A few days ago, Google released an interesting case study on its official webmaster blog. This case study had a subtle underlying ominous tone that hinted readers on the fate of websites that might be affected due to app interstitial that force users to download app in order to access “locked content”.
David Morell, a software engineer at Google+, goes on to elaborate in the blogpost by citing their case study regarding Google+ mobile web to establish some interesting facts.
1) A user’s “internal user experience” was poor due to app interstitials.
2) Only 9% of users who landed on interstitial page went ahead to download app.
1) On removing interstitial & by applying a “smart app banner” active users went up to 17%.
2) Native app installs where not affected when this “smart app banner” was added to Google+ mobile.
Its a fact that no user likes their machine dictating them what to do next. Websites like Pinterest, Quora have been using “App Download Interstitials” for long now to force user to download their apps. Interestingly, another annoying example of App interstitial is Google’s own Gmail.
If you are an iPhone user and have used Safari to try accessing your Gmail, you shouldn’t be alien to this
Before signing off the blog, David Morell, explained that Google+ is now retiring Full Page App Interstitials & advised webmasters to adapt “Smart Web App Banners” to reduce “friction” for users on mobile web.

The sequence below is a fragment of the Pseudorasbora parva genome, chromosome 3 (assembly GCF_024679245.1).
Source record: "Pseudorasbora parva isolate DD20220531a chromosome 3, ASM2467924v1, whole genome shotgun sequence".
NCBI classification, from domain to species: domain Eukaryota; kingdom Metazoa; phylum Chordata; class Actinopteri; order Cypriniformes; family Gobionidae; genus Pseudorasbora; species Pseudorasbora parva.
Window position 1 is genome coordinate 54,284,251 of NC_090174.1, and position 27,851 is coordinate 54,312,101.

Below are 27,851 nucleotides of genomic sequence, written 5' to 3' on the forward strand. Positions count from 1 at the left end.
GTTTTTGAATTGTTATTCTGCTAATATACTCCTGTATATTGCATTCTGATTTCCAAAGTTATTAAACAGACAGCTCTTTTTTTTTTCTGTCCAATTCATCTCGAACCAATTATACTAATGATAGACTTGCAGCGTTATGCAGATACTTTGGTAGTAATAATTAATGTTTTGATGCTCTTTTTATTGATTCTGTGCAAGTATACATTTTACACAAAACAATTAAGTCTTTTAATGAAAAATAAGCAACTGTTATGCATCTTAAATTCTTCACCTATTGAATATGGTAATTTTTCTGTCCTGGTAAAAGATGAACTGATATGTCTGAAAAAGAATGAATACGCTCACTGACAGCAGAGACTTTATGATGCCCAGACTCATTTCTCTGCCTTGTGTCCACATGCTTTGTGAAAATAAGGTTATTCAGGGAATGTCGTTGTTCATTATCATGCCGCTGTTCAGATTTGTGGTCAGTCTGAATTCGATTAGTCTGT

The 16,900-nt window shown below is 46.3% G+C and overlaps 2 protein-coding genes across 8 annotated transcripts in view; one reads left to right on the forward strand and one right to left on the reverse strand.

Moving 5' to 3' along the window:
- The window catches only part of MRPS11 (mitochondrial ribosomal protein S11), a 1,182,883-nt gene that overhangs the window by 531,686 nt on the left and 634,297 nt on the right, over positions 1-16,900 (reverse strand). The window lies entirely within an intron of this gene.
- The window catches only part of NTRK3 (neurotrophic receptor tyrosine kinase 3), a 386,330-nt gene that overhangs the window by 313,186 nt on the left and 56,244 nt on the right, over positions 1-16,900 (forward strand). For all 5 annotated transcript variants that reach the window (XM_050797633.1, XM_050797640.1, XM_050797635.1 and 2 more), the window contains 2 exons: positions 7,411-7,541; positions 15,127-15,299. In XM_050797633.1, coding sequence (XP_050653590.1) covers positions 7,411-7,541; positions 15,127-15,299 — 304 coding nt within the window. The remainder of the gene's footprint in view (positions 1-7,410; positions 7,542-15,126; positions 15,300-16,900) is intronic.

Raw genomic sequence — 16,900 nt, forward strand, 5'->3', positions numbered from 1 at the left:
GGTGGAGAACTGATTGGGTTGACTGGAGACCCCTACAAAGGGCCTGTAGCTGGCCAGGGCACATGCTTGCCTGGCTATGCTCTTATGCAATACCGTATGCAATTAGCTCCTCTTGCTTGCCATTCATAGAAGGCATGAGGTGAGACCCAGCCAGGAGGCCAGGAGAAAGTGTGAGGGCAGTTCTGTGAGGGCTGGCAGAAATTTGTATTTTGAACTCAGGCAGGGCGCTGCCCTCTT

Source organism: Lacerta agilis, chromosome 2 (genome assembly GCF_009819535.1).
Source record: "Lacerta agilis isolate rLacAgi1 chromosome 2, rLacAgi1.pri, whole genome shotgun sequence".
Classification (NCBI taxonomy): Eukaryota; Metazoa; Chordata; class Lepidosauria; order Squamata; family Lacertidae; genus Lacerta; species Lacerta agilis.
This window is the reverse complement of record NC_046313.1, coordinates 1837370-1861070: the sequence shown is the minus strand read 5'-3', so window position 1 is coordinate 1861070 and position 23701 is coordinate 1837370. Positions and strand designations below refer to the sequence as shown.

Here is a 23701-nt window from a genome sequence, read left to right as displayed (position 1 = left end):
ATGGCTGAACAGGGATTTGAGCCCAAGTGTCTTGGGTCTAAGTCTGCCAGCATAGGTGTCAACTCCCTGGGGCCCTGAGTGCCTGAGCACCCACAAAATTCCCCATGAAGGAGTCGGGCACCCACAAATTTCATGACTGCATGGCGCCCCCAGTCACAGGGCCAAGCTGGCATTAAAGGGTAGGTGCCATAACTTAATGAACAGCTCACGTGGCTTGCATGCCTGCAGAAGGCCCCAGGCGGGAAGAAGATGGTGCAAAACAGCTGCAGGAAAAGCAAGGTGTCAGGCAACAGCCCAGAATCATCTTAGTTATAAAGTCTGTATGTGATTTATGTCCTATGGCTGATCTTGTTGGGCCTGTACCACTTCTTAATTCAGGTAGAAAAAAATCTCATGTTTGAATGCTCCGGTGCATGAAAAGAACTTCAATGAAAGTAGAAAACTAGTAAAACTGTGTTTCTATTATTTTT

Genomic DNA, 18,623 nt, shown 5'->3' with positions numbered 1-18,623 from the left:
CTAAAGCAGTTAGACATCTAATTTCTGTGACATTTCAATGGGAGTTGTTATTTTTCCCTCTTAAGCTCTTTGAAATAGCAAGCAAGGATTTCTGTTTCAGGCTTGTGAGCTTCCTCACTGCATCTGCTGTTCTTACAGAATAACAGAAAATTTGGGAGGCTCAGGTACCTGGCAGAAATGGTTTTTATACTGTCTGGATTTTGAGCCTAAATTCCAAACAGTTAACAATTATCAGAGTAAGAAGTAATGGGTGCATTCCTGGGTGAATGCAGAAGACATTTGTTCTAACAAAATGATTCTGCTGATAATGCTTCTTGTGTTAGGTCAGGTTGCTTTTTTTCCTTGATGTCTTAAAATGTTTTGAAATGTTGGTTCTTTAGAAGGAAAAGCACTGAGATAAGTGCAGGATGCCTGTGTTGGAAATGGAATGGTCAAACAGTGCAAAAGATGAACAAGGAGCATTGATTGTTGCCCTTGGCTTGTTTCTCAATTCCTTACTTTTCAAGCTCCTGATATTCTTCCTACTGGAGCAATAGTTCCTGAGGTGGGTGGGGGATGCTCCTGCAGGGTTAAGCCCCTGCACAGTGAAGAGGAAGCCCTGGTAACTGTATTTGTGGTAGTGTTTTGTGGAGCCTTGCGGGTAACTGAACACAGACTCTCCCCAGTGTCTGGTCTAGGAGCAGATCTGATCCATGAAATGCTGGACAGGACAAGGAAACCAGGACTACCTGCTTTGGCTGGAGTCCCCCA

If you are a web designer or a SEO consultant, Google also released its Mobile SEO guide, right before it rolled out its Mobile Friendly update. This guide gives 7 actionable points to ensure that your Mobile Web is well optimized for Google’s spiders.
While this case study went live on Google’s webmaster blog, Yelps’s CEO – Jeremy Stoppelman tweeted:
— Jeremy Stoppelman (@jeremys) July 24, 2015
Soon after, Jeremy went on to blast Google in an article posted on Search Engine Land by calling it a middleman that is trying to gain a vantage point by trying to stay relevant with its “foreshadowed penalties”. To avoid any controversy, Search Engine Land, included a disclaimer right below this guest post, stating that the views belong to Stoppelman alone.
Google has already been talking about Interstitials, by citing them as a negative signal. Here is a video from 2014, where Jennifer Gove from Google, elaborated on app interstitials leading to a poor user experience:
What are your views about this new Google Update that might affect websites deploying App Interstitial? Is Stoppelman making a valid point? Let us know by sharing your thoughts in comments below.